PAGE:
From the current perspective, once the feasibility and design phase are completed and with the ongoing construction and commissioning of the first functional ecosystems, an initial assessment of the results can be made which appears to be very positive at first sight. The partnership with the Environmental Observatory has proved, both at a technical and institutional level, to be very useful and effective, during both its upstream programme definition and its downstream monitoring.
The ecological reconstruction target and a comprehensive programme of ecological reconstruction were defined. The interventions were successfully planned on the basis of the contributions from 19 different local projects.The first works started before the opening of Expo 2015 and other ones will start by autumn 2015.
The management of the programme provides also a gradual development of technical and economic criteria and indicators which could also be used with a view to PES (Payment for Ecosystem Services).
For the purposes of Expo 2015’s legacy, subject to the guarantees of the maintenance of a 15-30 year timeframe, the success of the programme will then be determined also by the ability to create knowledge, awareness and involvement in the local population about the meanings and expectations of the works. From this point of view, some further actions are going to be defined.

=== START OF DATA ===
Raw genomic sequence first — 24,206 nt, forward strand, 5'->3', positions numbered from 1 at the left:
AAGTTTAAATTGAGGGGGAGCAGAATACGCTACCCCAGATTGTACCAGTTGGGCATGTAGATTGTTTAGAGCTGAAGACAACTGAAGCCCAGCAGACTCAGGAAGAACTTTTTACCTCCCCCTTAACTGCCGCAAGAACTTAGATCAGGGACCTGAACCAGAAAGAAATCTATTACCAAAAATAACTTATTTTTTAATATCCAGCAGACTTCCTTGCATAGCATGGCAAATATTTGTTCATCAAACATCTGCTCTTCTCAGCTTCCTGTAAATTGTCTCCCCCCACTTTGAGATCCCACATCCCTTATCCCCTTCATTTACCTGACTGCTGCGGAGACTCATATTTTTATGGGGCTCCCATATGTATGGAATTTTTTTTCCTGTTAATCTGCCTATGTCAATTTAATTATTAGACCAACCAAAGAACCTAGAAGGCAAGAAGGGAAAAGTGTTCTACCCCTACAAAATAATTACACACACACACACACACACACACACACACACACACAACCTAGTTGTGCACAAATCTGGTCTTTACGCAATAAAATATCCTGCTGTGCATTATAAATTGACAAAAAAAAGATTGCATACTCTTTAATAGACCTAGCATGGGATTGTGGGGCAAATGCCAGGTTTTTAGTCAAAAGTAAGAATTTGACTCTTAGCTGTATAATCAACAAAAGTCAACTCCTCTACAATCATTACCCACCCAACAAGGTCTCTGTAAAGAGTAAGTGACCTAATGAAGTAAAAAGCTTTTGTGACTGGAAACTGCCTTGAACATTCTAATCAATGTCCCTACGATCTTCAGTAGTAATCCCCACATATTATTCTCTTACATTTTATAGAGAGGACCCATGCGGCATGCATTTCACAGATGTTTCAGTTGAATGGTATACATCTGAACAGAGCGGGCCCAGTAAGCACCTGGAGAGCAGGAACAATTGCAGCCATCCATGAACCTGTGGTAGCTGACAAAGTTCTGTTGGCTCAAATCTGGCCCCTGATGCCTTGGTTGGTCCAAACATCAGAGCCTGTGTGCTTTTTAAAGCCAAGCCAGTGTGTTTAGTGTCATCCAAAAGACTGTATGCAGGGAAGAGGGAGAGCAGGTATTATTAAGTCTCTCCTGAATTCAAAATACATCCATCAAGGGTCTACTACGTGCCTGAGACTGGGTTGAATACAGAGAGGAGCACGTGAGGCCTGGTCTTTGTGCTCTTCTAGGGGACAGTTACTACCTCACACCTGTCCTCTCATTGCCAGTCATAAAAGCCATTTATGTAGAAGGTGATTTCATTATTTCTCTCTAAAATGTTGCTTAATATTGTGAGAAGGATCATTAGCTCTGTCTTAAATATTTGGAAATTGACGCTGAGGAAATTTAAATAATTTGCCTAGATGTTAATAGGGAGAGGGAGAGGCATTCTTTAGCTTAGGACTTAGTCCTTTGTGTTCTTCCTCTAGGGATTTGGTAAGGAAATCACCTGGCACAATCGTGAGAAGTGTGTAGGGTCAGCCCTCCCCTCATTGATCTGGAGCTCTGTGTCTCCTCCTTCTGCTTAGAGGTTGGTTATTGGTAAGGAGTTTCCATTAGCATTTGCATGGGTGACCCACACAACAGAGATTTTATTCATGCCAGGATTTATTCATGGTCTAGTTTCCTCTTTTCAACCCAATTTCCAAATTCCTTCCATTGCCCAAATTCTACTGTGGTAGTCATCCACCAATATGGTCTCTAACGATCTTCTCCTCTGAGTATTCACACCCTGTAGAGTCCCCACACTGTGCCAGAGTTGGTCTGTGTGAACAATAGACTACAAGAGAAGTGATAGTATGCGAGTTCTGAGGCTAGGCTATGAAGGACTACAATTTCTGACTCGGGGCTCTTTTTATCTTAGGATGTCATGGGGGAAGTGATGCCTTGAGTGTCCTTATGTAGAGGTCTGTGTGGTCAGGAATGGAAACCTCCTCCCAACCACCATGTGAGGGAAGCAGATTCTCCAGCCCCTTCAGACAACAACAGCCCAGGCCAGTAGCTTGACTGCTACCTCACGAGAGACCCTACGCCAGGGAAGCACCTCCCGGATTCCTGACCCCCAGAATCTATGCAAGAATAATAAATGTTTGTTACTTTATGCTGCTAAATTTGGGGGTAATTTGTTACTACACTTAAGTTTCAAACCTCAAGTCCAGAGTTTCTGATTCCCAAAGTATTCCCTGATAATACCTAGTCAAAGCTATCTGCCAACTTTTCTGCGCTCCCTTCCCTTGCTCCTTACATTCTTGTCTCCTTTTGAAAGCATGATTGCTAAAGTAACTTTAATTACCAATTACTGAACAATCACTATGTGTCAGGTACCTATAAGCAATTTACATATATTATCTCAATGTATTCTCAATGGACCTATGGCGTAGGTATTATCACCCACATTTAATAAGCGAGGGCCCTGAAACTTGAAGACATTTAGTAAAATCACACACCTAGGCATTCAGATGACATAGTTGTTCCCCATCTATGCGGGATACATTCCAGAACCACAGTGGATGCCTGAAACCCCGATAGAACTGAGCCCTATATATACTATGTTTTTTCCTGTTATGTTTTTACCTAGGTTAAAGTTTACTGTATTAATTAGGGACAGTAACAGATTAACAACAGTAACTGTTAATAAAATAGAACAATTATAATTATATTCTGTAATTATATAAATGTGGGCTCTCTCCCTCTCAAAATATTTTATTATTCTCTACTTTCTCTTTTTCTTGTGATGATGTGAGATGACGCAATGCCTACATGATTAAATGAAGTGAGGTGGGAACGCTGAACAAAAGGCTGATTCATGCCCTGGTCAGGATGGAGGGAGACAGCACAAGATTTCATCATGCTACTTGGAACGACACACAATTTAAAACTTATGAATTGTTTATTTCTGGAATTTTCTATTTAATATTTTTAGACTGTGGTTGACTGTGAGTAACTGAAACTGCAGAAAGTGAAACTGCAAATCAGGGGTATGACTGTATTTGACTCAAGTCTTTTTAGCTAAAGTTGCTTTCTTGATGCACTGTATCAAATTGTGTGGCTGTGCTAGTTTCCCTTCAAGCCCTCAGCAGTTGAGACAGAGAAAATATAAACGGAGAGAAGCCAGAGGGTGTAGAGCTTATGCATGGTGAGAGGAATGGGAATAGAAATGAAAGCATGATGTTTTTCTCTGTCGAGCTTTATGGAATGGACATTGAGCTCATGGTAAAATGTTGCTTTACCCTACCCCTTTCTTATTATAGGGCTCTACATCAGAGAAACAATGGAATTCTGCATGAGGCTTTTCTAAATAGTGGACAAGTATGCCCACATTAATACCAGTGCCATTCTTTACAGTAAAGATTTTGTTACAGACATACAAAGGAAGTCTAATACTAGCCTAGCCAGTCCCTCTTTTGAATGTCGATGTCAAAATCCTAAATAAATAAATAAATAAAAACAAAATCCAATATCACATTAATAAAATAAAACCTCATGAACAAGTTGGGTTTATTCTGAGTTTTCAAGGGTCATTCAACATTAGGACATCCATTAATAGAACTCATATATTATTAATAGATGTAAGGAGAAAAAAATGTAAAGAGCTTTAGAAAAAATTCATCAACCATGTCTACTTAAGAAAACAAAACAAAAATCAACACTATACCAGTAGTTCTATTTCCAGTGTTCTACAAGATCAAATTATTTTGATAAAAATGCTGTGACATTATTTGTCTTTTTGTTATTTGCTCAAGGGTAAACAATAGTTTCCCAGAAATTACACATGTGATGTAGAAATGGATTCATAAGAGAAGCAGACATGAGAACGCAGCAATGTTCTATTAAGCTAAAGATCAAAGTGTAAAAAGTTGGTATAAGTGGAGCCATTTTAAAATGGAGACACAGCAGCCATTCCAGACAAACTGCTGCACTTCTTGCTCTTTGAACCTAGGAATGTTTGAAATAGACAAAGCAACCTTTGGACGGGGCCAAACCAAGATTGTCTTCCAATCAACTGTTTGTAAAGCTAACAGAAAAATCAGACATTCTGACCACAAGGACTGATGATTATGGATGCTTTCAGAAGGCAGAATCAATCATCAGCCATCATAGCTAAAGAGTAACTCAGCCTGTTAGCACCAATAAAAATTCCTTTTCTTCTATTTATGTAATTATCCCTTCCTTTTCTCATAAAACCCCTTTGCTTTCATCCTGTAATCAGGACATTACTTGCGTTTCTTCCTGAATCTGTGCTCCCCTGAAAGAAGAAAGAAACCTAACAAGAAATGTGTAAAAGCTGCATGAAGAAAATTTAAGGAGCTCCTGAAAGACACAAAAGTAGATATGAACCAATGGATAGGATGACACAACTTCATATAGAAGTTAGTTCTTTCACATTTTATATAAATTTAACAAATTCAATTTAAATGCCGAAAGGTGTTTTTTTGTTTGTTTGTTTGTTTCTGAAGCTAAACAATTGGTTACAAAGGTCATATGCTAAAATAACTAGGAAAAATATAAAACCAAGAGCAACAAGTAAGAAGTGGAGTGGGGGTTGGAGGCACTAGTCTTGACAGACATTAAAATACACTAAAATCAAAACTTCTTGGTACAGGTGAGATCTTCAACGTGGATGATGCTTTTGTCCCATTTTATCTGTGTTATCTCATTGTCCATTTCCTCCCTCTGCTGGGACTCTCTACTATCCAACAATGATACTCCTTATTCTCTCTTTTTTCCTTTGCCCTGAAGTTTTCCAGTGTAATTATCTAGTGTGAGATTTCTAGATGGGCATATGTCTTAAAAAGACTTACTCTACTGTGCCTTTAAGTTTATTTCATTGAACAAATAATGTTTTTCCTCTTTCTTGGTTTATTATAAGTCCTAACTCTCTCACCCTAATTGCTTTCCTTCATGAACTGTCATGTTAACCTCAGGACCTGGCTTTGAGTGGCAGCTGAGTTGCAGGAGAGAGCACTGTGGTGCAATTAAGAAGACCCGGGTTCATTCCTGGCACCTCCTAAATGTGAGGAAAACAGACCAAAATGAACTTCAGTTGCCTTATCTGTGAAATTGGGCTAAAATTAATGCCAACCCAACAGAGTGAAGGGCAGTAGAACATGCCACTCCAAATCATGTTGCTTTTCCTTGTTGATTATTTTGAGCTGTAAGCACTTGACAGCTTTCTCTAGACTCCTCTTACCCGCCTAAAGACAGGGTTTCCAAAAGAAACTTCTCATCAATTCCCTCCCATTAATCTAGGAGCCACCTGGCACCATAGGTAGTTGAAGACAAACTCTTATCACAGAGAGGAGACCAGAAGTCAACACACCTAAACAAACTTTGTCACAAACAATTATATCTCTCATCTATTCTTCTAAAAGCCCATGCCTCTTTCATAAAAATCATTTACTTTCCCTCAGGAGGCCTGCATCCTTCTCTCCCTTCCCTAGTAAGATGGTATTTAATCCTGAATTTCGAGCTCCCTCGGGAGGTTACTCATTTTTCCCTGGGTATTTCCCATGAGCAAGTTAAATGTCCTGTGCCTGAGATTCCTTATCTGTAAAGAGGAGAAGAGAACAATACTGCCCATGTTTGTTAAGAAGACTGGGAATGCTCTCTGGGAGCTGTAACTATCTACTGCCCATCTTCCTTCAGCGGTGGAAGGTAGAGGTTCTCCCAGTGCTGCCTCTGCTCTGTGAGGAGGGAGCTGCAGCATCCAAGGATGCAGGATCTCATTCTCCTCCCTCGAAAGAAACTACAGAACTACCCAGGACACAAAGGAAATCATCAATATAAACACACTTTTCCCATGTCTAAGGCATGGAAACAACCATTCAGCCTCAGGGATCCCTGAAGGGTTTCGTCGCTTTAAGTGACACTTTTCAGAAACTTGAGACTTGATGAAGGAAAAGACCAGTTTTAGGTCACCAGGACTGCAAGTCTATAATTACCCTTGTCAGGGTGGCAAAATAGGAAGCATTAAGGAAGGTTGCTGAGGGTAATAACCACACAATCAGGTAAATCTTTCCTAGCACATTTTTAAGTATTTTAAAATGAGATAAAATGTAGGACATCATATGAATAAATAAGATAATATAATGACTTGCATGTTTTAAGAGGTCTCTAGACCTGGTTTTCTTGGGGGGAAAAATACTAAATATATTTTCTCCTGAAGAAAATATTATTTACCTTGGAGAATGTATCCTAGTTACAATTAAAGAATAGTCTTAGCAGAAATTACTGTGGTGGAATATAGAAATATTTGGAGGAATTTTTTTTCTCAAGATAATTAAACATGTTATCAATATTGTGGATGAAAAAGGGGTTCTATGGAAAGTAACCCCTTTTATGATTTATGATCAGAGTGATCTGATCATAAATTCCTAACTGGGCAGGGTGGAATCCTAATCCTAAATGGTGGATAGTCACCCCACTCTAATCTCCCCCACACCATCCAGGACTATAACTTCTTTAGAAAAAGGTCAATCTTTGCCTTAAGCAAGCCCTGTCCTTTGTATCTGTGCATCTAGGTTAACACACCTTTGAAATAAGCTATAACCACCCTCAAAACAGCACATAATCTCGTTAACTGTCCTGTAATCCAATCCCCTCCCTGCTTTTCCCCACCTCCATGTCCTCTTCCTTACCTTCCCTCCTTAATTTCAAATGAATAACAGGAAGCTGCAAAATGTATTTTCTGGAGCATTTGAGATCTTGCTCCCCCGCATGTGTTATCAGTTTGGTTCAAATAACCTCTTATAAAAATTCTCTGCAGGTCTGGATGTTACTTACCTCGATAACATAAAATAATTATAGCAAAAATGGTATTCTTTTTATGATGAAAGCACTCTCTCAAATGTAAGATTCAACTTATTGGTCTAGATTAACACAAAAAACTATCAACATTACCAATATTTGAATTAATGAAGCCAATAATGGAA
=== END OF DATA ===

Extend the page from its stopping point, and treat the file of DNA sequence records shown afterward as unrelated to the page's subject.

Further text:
In conclusion, the PEBR itself sets up as an exportable example of an integrated tool (technical-economic aspects and of governance) for a contextual rebuilding of natural capital, biodiversity and ecosystem services which were lost during the complex transformation of the territory. The BES (biodiversity ecosystem services)perspective has proved to be particularly useful in overcoming the administrative and regulatory fragmentation and the chosen approach to be very effective in local social contexts.
An interesting complementary aspect of the experience is its consistency with: the European objective for the 2020 Strategy for Biodiversity to preserve and improve the ecosystems and their services by means of the green infrastructure and restoring at least 15% of deteriorated ecosystems; the use of an approach referable to the PES in heavily populated metropolitan areas; the recent Charter of Milan, which highlights that farming is vital not only for food production but also for its contribution to redesigning the landscape, protecting the environment and the territory and conserving biodiversity.
The future challenge is the integration of the cultural value in the analysis/assessment system.